This limits the opportunities that children have to develop their independent thinking skills and their ability to solve problems.Staff act as excellent role models for children. They teach children good manners and support them in learning how to share.

Staff talk about emotions with children. This helps children learn to understand and manage their own feelings and behaviour.Children receive daily opportunities to be physically active.

There is a well-resourced outdoor area in the grounds of the nursery. However, children's time outdoors is limited to short periods. On occasion, staff interrupt children's learning and play, due to the routines of the nursery.

Consequently, children do not have enough time to build on their learning during independent play.Parent partnerships are highly effective. Parents receive newsletters from the nursery.

They receive information about their children's progress through an online app. Parents are able to attend regular meetings with their children's key person to discuss their development. Staff provide activity packs for parents to complete with their children.

Parents are well supported in helping their children to continue their learning at home. They say that staff are friendly and approachable.Children with special educational needs and/or disabilities (SEND) receive good levels of support from staff.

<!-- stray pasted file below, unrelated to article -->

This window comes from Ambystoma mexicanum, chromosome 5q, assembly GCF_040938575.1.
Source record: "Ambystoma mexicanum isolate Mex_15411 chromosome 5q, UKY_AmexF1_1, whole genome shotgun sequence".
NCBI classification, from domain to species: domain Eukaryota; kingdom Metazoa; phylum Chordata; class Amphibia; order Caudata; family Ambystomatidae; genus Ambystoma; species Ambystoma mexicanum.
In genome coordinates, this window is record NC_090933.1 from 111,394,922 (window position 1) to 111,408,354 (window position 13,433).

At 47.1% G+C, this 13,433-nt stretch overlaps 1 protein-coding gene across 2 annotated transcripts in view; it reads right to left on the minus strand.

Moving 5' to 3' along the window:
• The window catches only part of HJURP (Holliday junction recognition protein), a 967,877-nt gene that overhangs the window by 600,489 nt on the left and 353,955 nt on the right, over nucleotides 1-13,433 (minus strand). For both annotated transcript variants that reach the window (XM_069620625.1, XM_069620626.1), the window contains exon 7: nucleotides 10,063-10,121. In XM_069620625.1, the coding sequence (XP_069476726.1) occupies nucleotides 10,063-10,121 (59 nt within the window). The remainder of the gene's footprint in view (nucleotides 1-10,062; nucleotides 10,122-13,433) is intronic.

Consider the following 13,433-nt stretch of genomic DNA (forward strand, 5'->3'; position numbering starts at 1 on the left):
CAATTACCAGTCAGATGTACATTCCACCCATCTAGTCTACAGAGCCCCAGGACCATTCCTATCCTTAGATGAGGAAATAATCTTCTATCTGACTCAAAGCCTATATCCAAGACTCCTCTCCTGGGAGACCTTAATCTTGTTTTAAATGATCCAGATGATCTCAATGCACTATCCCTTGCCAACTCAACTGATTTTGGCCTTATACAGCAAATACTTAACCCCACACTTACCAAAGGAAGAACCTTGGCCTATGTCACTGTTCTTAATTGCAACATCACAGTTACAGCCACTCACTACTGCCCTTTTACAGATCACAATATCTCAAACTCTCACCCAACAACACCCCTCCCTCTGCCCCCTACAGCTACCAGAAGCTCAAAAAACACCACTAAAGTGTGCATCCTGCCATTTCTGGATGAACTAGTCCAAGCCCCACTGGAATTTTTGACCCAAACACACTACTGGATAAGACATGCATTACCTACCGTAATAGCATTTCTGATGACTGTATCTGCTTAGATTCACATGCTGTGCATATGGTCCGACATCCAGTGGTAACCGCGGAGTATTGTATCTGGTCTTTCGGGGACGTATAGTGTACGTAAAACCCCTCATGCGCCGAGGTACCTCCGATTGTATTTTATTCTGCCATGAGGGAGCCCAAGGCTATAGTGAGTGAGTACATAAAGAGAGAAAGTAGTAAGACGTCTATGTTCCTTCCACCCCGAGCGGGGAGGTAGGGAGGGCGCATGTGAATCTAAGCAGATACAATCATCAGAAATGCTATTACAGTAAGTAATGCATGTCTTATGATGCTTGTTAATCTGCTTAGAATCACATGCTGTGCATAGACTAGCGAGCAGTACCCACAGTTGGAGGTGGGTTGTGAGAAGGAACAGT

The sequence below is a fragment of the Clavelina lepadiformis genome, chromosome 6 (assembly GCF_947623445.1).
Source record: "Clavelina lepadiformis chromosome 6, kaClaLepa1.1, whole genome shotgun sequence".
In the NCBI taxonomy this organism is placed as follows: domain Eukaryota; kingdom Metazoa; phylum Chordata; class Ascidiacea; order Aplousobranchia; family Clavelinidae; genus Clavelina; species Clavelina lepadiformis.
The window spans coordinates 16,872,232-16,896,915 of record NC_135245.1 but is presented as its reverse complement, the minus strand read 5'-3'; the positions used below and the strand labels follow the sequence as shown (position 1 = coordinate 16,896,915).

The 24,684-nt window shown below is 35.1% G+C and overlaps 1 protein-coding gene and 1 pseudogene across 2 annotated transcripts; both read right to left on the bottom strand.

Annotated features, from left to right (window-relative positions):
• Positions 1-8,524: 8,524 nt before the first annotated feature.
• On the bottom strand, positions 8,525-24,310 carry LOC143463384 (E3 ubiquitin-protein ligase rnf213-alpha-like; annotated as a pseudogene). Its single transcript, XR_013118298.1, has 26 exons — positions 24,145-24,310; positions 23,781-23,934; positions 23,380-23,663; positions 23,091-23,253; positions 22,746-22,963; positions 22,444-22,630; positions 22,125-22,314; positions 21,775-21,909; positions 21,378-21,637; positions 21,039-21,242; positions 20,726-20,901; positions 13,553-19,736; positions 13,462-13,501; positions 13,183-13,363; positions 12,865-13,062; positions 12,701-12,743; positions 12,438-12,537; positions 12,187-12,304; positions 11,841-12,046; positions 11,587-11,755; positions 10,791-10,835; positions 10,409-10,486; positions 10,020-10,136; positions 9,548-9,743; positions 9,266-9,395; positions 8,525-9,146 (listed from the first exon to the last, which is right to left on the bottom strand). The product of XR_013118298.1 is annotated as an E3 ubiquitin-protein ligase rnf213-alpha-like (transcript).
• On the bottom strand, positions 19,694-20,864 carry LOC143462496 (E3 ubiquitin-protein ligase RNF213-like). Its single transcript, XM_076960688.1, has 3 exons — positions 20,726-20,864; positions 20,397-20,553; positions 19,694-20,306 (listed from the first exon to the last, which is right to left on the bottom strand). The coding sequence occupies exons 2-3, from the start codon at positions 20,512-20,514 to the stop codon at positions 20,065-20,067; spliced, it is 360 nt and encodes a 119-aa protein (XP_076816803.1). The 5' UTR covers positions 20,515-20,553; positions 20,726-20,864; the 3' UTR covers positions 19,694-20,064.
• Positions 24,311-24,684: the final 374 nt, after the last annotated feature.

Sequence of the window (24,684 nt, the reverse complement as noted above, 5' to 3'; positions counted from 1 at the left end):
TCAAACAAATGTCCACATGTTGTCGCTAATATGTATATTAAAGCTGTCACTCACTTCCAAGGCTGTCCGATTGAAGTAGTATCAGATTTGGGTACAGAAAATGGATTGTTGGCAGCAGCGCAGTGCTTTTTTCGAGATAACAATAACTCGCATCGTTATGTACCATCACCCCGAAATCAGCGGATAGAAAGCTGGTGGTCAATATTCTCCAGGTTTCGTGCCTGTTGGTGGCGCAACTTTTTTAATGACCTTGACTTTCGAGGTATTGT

Staff know children well. They regularly assess their progress. This allows children who need additional help to be quickly identified.

Managers and staff successfully work with outside agencies and parents. They plan targeted activities that meet the specific needs of children. Staff have specialist training to help them support children with SEND.

Managers have a clear oversight of the setting. Staff take part in regular supervision sessions. This allows them to discuss and plan for children's next steps in learning.

Staff work towards personalised targets to help them further improve their teaching skills. Managers work with an adviser from the local authority as part of their continuous plans for improvement.


The arrangements for safeguarding are effective.

Managers and staff take their safeguarding responsibilities seriously. Staff know many signs and symptoms of abuse and neglect. They clearly understand the procedures that they must follow if they feel a child is at risk of harm.

Staff understand the importance of whistle-blowing if they have concerns about other staff members or managers. Staff practise regular fire evacuation drills with children. They carry out headcounts of children when moving from indoors to outdoors and vice versa.

Staff carry out detailed risk assessments for the nursery and for outings. This ensures children's safety in the nursery and when on trips out of the setting.

What does the setting need to do to improve?

To further improve the quality of the early years provision, the provider should: provide learning opportunities that challenge children further and allow them to develop their ability to think about and solve problems review the use of daily routines, to provide children with more time to explore activities of their own choosing and to strengthen their learning.

  Compare to
nearby nurseries